Friday, April 01, 2011

US Admits Killing Libyan Civilians

US admits killing Libyan civilians

Fri Apr 1, 2011 2:12PM

The US-led military alliance admits that its forces have killed dozens of civilians and wounded several others in the ongoing aerial attacks on key Libyan cities.

NATO said it will investigate reports that up to 40 civilians were killed in a Western bombing strike near the capital, Tripoli, a Press TV correspondent reported.

"I am aware of this news report and this is initial reporting. But NATO took over command of Operation Unified Protector at 06.00 this morning, we're investigating and we will report the details once the investigation is complete," Charles Bouchard, Commander of NATO operations in Libya said.

Moreover, medical sources said at least seven civilians were slain in Wednesday's raid on the village of Zawia el Argobe, 15 km (9 miles) from Brega.

The airstrike also wounded more than 25 civilians and destroyed several nearby homes.

American military chiefs say Libyan ruler Muammar Gaddafi's armed forces are not close to breaking point, despite hundreds of airstrikes by NATO forces.

Chairman of the US Joint Chiefs of Staff Admiral Mike Mullen has told a US Congressional committee that Gaddafi's forces still have 10 times the firepower of the revolutionaries.

Mullen said bad weather has stopped Western forces from identifying targets over the past few days.

Germany and China have also reacted to NATO's airstrikes on Libya. The foreign ministers of both countries have called for a ceasefire and the start of a diplomatic process to end the crisis in Libya.

On the ground in Libya, revolutionary forces have been fighting Gaddafi troops for control of the oil-rich town of Brega. They earlier lost the eastern port of Ras Lanuf. Further west, regime forces continue to pound Misratah with artillery and tank fire.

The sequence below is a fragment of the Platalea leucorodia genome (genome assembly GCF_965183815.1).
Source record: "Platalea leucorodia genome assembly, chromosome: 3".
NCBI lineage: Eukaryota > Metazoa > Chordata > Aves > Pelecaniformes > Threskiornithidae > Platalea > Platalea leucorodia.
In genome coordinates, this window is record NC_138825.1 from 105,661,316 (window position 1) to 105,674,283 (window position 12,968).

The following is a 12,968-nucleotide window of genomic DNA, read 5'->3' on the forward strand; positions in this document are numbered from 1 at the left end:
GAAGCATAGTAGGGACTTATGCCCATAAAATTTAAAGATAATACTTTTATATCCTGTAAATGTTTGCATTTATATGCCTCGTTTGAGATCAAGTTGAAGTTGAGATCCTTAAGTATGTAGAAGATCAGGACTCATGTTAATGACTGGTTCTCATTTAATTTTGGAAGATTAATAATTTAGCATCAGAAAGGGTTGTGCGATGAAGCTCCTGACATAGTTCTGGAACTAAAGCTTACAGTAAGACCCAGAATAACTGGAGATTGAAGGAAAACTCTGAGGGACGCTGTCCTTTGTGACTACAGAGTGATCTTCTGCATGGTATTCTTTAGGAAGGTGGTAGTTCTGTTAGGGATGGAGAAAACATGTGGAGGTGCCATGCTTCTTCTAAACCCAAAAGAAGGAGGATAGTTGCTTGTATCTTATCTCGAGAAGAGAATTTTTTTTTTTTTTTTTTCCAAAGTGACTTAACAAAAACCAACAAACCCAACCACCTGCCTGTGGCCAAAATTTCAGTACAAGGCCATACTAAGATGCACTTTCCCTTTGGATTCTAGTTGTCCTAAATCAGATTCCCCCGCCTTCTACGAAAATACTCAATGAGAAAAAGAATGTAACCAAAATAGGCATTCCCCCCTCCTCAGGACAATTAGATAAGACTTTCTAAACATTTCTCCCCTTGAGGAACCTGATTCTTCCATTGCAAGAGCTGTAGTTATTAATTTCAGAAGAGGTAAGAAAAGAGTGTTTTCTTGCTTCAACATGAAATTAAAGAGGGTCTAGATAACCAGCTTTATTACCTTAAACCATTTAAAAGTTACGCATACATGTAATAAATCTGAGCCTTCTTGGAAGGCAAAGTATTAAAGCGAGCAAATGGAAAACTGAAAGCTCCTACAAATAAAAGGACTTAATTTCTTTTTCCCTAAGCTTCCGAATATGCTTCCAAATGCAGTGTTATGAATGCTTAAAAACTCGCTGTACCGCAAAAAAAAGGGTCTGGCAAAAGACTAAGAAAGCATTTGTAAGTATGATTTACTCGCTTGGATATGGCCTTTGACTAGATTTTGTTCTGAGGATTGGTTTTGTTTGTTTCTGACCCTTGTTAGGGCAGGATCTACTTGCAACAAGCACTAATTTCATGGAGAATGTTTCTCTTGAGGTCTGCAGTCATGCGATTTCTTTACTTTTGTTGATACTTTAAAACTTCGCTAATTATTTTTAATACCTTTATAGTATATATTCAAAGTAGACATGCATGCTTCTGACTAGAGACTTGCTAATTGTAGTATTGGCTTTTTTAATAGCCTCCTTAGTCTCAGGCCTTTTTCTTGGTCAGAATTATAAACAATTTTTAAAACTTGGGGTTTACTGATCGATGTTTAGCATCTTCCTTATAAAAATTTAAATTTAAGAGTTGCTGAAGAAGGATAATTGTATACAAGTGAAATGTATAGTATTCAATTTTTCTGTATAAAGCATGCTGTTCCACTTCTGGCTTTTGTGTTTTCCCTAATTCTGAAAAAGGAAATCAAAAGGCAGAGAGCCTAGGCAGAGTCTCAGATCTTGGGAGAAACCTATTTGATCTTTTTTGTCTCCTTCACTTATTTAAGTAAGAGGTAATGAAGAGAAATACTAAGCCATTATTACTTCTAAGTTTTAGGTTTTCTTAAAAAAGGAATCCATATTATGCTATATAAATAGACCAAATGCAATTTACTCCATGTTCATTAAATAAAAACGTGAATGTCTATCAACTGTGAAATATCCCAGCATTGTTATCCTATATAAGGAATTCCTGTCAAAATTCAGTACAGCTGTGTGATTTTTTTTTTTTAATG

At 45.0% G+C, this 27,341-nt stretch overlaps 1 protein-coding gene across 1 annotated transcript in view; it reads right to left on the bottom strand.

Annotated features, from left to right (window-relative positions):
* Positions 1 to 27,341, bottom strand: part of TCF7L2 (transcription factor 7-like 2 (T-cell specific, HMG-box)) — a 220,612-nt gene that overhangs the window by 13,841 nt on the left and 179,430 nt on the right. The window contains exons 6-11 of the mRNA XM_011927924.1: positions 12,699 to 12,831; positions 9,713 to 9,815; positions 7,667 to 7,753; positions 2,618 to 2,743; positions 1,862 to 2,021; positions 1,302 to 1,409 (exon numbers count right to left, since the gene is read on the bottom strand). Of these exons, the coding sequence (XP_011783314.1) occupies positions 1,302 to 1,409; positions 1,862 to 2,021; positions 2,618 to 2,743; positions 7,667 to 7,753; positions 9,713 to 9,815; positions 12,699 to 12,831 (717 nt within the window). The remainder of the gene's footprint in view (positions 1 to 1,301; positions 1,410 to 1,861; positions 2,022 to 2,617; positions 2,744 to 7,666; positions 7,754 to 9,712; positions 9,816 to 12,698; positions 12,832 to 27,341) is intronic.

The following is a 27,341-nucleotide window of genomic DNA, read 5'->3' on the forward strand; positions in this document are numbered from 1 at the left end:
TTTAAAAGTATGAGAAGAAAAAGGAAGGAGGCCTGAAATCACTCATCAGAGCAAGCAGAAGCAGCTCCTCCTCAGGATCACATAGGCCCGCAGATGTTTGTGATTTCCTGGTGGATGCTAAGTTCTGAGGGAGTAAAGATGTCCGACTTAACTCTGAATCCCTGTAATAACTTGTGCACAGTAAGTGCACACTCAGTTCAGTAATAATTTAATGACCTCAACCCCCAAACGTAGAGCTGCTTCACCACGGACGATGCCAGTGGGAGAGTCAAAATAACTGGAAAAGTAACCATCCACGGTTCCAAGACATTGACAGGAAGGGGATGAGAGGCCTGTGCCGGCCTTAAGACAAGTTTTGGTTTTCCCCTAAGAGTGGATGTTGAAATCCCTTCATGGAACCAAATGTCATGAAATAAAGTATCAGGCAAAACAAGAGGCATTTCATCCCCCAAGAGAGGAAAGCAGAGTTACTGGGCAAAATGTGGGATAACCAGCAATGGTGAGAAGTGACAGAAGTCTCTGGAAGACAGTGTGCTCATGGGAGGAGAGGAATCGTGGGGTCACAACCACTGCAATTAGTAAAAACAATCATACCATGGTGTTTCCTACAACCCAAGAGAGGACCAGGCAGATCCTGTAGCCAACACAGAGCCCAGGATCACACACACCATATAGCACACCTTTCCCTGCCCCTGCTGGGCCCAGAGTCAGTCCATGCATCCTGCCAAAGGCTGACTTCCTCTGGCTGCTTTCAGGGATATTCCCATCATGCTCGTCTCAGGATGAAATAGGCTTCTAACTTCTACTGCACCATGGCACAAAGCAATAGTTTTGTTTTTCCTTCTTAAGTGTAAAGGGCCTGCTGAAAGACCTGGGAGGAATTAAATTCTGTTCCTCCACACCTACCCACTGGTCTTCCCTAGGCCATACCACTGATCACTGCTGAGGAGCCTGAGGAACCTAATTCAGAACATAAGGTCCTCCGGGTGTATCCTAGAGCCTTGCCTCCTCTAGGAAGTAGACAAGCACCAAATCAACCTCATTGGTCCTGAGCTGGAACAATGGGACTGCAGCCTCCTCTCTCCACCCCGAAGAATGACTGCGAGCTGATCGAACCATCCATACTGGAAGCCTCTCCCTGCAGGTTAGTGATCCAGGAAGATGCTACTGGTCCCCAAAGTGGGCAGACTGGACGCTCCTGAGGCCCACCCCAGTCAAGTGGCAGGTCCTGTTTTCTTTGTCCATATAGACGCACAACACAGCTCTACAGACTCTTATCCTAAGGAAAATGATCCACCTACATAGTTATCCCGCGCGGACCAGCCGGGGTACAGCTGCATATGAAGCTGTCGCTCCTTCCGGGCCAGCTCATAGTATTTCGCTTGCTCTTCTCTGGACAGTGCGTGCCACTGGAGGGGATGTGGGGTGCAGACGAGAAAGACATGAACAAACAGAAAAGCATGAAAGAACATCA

However, the noose is tightening around Gaddafi as more officials in his government defect to anti-regime forces.

Former foreign minister Ali Abdessalam Treki has become the latest Libyan public figure to abandon Gaddafi. He was designated to be Libya's next envoy to the United Nations.

On Wednesday, Libyan Foreign Minister Moussa Koussa fled to the UK and is now being questioned by British intelligence officials.

Meanwhile, there are reports that a key figure in Gaddafi's regime, Mohammed Ismail, has been in London in the past few days for talks with British officials.

Ismail is an aide to one of Gaddafi's sons and it seems that the envoy may have wanted to explore a possible exit strategy for the Libyan leader.

The British government has refused to comment.

China, Russia, Arab League and the African union have condemned Western air strikes.

Experts say the main motive behind the Western attack on Libya is the vast oil reserves of the North African country.

US-led airstrikes kill dozens in Libya

Thu Mar 31, 2011 8:45PM

Dozens have died from US-led airstrikes in Libya as running battles persist between revolutionary forces and government troops on the outskirts of Brega.

Opposition forces have returned fire with rockets and rocket-propelled grenades to shelling by forces loyal to ruler Muammer Gaddafi in the eastern oil city of Brega. This is as the opposition tries to prevent the government from retaking nearby Ajdabiya The Guardian reported.

The clashes come one day after Gaddafi's forces recaptured the eastern oil town of Ras Lanuf and forced the opposition to flee further east.

On Wednesday, Libyan's Foreign Minister Moussa Koussa left his post and defected to London. Tripoli's government spokesman says Koussa resigned to undergo medical treatment in Tunisia.

British Foreign Minister William Hague says London has not offered immunity to Koussa and the British authorities are now debriefing him.

NATO is now in full command from the US of all Libyan operations. NATO's chief Anders Fogh Rasmussen has said arming the rebels against Gaddafi's regime is beyond the scope of the Western military alliance's operations.

Turkish Prime Minister Recep Tayyip Erdogan has also rejected the idea of arming the revolutionary forces.

Reports say that US and British agents are scoping out targets for airstrikes and assessing how to assist revolutionary forces.

This comes as French diplomatic representatives and a US diplomatic envoy have met with the opposition leadership in the eastern city of Benghazi. The exact topic of the talks remains unclear.

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